Why? A quick review of high school physics is needed! First, let's talk about the familiar CO2 pistols that have been used very successfully for the last 15 years. And, by the way, these pistols are STILL just as good as ever! As I have been fond of saying, they didn't turn into "dog-doo" overnight! These guns were successful due to the fact that the vapor pressure over a liquid is a constant at any specific temperature. Therefore, as long as you had any liquid CO2 left in the gun's cylinder, you had the same pressure for the next shot as for the first.
The precompressed air guns work on an entirely different system and must obey the gas laws. In this case they are V1P1 = V2P2 and P = nRT/V. (V = volume, P = pressure, n = amount of air, R =the "gas constant" that makes everything come out right, and T = temperature). From this we see that, because the volume of the gun's cylinder stays constant, the pressure in the cylinder must change with each shot. The gun, however, is fitted with a regulator that is designed to "step down" the pressure in the cylinder to a more-or-less (depending on the efficiency of the regulator) constant pressure ("working pressure") that is presented to the pellet. Thus, until the pressure in the cylinder drops to the working pressure, you have the same velocity for each shot.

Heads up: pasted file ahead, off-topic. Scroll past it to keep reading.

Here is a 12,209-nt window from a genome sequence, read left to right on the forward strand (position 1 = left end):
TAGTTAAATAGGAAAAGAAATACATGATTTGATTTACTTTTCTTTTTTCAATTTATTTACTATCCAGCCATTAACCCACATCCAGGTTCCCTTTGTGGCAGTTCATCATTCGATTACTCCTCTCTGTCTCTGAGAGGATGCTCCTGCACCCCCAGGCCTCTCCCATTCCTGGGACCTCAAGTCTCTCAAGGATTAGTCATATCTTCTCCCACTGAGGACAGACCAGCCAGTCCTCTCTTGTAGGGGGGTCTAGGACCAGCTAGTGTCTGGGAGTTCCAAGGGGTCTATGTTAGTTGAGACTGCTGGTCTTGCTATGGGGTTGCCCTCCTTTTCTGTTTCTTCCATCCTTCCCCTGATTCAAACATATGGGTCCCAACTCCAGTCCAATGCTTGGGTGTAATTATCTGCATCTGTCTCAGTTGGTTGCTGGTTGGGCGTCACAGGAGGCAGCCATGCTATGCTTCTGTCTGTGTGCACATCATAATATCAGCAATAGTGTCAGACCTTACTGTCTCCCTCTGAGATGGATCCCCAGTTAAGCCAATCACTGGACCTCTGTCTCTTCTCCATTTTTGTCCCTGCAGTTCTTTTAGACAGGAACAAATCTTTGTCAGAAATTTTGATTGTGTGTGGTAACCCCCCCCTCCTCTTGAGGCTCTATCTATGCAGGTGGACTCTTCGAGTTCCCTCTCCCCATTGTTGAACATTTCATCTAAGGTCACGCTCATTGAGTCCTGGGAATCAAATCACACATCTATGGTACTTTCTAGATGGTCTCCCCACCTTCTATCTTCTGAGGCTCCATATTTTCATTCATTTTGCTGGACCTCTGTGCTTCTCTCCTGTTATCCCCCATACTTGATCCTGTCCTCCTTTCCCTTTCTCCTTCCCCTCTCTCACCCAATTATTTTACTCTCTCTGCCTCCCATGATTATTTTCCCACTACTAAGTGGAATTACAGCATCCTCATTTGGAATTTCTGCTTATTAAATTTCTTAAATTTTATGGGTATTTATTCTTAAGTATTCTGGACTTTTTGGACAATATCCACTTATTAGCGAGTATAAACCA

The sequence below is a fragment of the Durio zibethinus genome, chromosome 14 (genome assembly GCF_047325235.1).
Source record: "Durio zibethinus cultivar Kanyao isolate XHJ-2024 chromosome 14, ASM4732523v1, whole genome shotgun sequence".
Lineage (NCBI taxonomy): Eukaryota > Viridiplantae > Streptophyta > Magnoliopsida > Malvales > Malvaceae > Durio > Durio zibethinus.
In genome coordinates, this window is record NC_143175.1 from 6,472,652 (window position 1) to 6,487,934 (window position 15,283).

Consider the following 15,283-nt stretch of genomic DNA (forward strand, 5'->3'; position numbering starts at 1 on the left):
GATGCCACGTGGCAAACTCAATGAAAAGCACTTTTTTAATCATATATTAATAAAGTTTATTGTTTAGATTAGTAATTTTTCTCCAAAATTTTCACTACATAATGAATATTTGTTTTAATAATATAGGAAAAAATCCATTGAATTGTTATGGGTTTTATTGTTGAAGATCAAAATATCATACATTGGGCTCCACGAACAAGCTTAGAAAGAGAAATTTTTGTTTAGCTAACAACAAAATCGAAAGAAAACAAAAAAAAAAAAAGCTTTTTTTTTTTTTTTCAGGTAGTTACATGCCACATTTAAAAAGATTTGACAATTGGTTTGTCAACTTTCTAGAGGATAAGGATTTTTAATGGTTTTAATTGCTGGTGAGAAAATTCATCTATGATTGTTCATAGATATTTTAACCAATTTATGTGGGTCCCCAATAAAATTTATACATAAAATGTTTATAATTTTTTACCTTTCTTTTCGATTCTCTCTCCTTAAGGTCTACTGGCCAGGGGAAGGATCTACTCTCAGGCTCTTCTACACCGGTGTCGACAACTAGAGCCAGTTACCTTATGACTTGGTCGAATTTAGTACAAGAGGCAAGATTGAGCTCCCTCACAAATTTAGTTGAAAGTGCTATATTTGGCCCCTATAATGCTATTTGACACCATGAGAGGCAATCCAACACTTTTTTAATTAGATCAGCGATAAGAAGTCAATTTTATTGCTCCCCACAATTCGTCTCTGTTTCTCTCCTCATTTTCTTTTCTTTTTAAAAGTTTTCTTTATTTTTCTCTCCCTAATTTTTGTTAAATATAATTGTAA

Now let's talk about the supply tank. Each time you fill a cylinder the amount of air ("n") in the supply tank is reduced, so therefore the pressure remaining in the tank is less. The pressure in the cylinder is almost the same as the pressure in the tank (a little less because V2 in this case is the volume of the supply tank + the cylinder + the connecting lines). Because you have less air after each fill, you will get fewer shots/less fill the next time and so on until you decide you need to get your tank pressure back up to 3000 PSI. How soon this is or "how many fills (shots) can I get" depends on the size of your tank. In my opinion, the 80 cubic foot standard US SCUBA tank is about as small as you would want. And how many shots per cylinder is entirely dependent on the pressure in the tank at the time. Some of you are wondering about the "T" in the equation above. Yes, temperature does have an effect. But, compared to the steepness of the CO2 vapor pressure vs. temperature curve, the curve for compressed air is pretty flat and can safely be ignored for the practical business of shooting. So, now you know!
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